Dublin can survive their biggest test of the championship
Kerry certain to ask the hard questions but Gavin’s men can come up with the answers
Ger Brennan: Dublin will be concerned the Dublin centre-back is not left as exposed as he was at times against Meath. Photo: Donall Farmer/Inpho
On the face of it tomorrow’s sold-out GAA All-Ireland semi-final is an uncomfortable one for Dublin, even before a ball is kicked.
The county hasn’t thrived as favourites in championship matches against Kerry but then again the situation only arises about once in a generation so it’s hard to deduce any trends.
Beyond the generalisations though, the outcome gets more blurred. There’s a reason counties like Kerry or Kilkenny’s hurlers have such good records as underdogs. For sides that are favoured in the vast preponderance of their fixtures, being spared the pressure of that expectation is a relief.
The Munster champions’ All-Ireland quarter-final was not illuminating. They were nailed-on favourites, ground out the result in the first half and subsequently lost interest.
When Eamonn Fitzmaurice’s team knew they were going to be up against it, against Cork, they started in great form and put themselves in a strong position before losing the initiative as the contest retracted into a more recognisable meeting between the old rivals.
Cork provide the basis for a form line between the counties. Dublin’s win in the last round was more thorough than Kerry’s in that the Leinster champions squandered the opportunity to put themselves out of sight but didn’t allow Cork back into contention to the extent that happened in Killarney.
Dublin have been pushed marginally harder and trailed at half-time against Meath before pulling away after the break but they also maintained decent form throughout the spring and won the league title. Yet they’ve had their moments.
In the two league matches against Tyrone, Jim Gavin’s team looked at times wobbly, losing one and responding well to win the final late on.
Can Kerry replicate the defensive detail that Tyrone brought to bear? Probably not, as they’re not likely to drop extra men back and complicate matters for Dublin’s attack.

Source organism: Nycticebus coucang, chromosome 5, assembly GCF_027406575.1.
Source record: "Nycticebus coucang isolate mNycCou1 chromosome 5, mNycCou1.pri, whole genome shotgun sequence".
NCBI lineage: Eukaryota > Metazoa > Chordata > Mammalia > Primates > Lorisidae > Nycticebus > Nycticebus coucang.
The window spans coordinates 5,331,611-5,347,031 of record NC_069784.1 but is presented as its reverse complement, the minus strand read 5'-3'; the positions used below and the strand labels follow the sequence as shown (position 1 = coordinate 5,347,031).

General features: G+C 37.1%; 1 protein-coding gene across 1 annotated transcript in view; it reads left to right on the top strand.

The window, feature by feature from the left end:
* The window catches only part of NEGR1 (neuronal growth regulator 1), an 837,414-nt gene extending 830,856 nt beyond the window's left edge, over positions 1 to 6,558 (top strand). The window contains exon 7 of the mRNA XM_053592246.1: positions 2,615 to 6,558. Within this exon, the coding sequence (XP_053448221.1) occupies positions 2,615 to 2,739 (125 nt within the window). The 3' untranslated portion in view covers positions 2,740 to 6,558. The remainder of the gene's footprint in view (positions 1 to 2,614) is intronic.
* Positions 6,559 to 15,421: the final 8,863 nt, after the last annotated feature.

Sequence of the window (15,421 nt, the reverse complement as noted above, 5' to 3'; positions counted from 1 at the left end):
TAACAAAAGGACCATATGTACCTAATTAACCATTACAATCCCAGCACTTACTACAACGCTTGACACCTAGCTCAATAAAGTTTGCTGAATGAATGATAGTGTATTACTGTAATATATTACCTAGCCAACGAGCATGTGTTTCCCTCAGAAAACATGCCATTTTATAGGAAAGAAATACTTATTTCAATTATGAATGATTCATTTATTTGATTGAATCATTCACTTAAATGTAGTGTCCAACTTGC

They will fiercely contest the middle third to prevent attacking build-up becoming too precise and to make life hard on the restarts.
Under Jack O’Connor, Kerry had great success mopping up Stephen Cluxton’s kick-outs and Meath showed in the Leinster final that all it takes is concentration and getting tight on any defenders who are shaping up as receivers of the ball.
Two years ago Anthony Maher and Bryan Sheehan were well in control once the ball started to travel farther but the Dublin centrefield had their best outing of the year in the quarter-final against Cork and will have a slight advantage in pace against Maher and Johnny Buckley.
There’s been much talk about pace in general and Dublin’s advantage in that respect but the elephant in the room is the poverty of the team’s conversion rate, which against Kildare hit a ratio of 11:1. It has served them to date but can that continue at this altitude?
Bernard Brogan is believed to be nearly back to his best and there were only fractions in the measure of some of his misses but, for all of his work and bravery in presenting for ball, his career has been about consistent seasons rather than ones in which form mysteriously comes and goes.
Generally, Dublin would do well to look at Mayo and how the purpose of their attacks is to get the ball to the man best placed to score rather than as occasionally looks to be the case with the Leinster champions, pass only when you feel you absolutely can’t do anything yourself.
Kerry on the other hand have a well-configured attack with the collective performance of Darran and Declan O’Sullivan and James O’Donoghue causing havoc in the Munster final with their running and interchange. For all the talk about getting Colm Cooper onto the inside line his use of the ball from the 40 can wreak havoc in disorganised defences and his support runs are lethal.
Dublin have resisted the use of a sweeper to date but they will need to pay greater attention to the need to cover the middle than happened against Meath when Ger Brennan was left exposed in situations that, if repeated this time, Cooper and Kerry will remorselessly exploit.
With a defence largely made up of young man markers directed by the Ó Sé brothers, Kerry will give this a serious rattle and the story of the semi-final will be determined by how Dublin respond.
Although they have yet to hit top gear, Dublin have established a rhythm over six months now and have lost just once in 13 matches.
They have a powerful bench and room to improve. This will be their biggest test of the championship thus far and they can survive.